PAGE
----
Ok, so here’s why that’s probably not the case. In today’s letter, he mentions that he “must … correct a little misconception of a part of my last Letter.” This he writes after he’s started mentioning “Your last Letter.” What’s happening basically looks like this: Keats sends the negative capability letter (“my last Letter”) and it arrives in Teignmouth around 29 December; Tom and George write a reply (“Your last Letter”) and send it by, say, 2 January; Keats receives it (maybe 3 January) and then writes his reply on 5 January. Since we don’t have the letter written by Tom and George, we don’t know exactly what they had to say about the negative capability letter or anything else they cared to share with their brother at the time. But Keats does say that “Your [Tom and George’s] last Letter” gave him “great Pleasure” because it suggested to him that Tom was “in a better spirit there along the Edge [i.e. on the seashore].” And then he gets to the misconception about which he wants to clarify matters for George.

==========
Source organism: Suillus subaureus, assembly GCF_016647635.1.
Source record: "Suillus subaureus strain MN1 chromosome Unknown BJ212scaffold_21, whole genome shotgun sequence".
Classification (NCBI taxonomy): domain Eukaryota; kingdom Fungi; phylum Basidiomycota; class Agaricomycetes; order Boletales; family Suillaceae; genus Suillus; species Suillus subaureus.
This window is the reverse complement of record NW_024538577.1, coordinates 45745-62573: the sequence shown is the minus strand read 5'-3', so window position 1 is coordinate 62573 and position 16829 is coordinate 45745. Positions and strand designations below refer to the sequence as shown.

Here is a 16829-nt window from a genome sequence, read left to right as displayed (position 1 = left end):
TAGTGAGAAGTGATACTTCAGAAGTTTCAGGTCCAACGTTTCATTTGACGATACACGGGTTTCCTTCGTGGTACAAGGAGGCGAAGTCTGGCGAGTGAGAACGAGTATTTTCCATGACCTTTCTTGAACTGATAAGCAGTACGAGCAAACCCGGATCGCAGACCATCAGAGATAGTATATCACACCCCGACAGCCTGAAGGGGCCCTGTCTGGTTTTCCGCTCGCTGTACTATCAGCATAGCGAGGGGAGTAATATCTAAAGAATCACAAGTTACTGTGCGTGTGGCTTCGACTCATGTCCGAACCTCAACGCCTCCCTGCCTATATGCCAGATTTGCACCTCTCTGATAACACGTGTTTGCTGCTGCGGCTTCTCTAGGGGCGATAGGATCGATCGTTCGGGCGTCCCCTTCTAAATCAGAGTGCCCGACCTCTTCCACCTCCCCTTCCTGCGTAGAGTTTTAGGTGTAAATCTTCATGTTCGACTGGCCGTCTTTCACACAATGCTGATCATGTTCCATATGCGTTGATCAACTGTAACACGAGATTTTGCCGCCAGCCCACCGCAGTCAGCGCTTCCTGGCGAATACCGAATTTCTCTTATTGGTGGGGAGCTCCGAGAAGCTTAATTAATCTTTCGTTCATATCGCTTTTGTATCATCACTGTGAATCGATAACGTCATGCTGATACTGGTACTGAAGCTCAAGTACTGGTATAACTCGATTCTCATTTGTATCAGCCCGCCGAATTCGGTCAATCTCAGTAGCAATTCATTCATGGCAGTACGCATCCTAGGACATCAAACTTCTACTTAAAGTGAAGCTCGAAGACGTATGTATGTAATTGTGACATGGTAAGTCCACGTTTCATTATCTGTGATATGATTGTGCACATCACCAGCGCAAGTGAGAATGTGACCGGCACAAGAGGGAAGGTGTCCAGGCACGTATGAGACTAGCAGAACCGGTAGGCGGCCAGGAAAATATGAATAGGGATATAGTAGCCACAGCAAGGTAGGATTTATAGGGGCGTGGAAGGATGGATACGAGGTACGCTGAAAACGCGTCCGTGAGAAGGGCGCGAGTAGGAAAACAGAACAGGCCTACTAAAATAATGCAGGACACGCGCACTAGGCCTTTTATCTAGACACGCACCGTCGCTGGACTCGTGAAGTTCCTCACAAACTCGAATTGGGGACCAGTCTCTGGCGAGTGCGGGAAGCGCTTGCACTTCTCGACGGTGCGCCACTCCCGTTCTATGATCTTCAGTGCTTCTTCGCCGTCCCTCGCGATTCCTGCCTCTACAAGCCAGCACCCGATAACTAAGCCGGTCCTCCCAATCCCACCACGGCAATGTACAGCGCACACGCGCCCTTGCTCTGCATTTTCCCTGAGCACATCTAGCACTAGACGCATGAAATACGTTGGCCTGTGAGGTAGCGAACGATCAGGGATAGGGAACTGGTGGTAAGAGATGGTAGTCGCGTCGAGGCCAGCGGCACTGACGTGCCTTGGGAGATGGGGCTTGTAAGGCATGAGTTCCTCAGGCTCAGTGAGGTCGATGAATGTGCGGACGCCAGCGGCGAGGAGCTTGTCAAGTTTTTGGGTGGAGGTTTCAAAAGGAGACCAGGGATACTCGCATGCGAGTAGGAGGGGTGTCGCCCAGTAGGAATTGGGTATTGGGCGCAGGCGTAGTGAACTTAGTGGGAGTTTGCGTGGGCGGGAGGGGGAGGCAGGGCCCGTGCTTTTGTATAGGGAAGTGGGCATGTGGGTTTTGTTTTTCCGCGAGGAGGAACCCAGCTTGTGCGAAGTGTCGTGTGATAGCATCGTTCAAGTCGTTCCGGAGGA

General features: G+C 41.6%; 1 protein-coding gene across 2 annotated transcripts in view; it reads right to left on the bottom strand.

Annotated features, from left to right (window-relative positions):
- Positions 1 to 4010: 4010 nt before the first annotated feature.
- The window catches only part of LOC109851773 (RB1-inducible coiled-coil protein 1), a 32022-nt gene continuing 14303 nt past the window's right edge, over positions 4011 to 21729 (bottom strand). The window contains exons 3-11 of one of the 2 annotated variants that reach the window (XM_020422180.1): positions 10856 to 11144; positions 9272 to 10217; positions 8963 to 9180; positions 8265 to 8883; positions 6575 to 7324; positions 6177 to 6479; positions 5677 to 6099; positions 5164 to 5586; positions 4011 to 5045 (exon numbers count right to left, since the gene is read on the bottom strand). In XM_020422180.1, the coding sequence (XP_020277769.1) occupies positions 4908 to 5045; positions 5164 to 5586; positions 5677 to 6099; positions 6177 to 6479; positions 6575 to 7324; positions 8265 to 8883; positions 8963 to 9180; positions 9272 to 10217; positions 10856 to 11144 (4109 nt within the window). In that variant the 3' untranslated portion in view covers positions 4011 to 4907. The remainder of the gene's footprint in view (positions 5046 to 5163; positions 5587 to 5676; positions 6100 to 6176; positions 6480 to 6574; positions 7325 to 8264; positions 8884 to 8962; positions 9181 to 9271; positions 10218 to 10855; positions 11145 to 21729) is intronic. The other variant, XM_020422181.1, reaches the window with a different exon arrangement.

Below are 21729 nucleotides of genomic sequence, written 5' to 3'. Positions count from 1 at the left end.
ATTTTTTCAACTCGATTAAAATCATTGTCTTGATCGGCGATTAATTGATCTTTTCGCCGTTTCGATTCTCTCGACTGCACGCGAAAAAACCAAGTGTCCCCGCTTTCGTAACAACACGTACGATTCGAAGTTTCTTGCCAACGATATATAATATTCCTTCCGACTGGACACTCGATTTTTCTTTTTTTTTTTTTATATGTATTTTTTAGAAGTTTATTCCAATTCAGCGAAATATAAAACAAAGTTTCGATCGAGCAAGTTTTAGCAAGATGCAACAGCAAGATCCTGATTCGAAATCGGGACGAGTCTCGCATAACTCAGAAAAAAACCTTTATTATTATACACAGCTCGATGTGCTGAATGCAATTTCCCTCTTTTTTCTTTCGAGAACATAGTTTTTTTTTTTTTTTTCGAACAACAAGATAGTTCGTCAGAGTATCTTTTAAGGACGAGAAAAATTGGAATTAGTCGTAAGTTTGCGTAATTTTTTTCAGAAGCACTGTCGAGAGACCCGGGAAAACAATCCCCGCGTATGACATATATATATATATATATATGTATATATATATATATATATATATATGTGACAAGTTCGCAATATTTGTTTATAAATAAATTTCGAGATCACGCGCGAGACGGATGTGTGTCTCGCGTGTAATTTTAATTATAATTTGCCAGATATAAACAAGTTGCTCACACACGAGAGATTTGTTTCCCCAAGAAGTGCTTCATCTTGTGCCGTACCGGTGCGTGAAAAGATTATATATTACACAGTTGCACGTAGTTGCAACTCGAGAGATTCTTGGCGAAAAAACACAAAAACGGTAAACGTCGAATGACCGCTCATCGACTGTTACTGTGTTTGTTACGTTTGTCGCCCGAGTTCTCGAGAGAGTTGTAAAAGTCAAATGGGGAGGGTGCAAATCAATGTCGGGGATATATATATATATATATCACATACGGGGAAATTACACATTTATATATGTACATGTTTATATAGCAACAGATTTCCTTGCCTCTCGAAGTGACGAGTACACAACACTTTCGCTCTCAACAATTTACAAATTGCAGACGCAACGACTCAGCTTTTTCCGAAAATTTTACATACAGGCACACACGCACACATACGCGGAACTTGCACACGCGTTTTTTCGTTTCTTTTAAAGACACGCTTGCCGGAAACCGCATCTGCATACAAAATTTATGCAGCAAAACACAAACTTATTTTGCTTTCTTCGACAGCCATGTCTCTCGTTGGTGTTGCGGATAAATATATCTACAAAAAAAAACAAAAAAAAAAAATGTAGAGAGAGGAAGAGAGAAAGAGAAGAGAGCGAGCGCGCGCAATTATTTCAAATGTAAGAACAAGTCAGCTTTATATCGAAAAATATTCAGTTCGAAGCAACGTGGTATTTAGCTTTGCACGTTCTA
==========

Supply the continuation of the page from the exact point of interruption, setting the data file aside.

Here is where things get curious again. Keats writes following the bit about the misconception: “The Miss Reynolds have never said one word against me about you [presumably meaning against George to John], or by any means endeavoured to lessen you in my estimation. That is not what I refered to: but the manner and thoughts which I knew they internally had towards you–time will show.” However, nothing about the Reynolds sisters and their opinions of George appears in the negative capability letter! So if George is concerned about something his brother mentioned regarding the Reynolds sisters in a previous letter, it was either in another (unknown) letter, or it was part of the negative capability letter that John Jeffrey excised. Either way, today’s letter demonstrates yet again how much we simply do not know about the original letter in which Keats wrote one of his most famous phrases.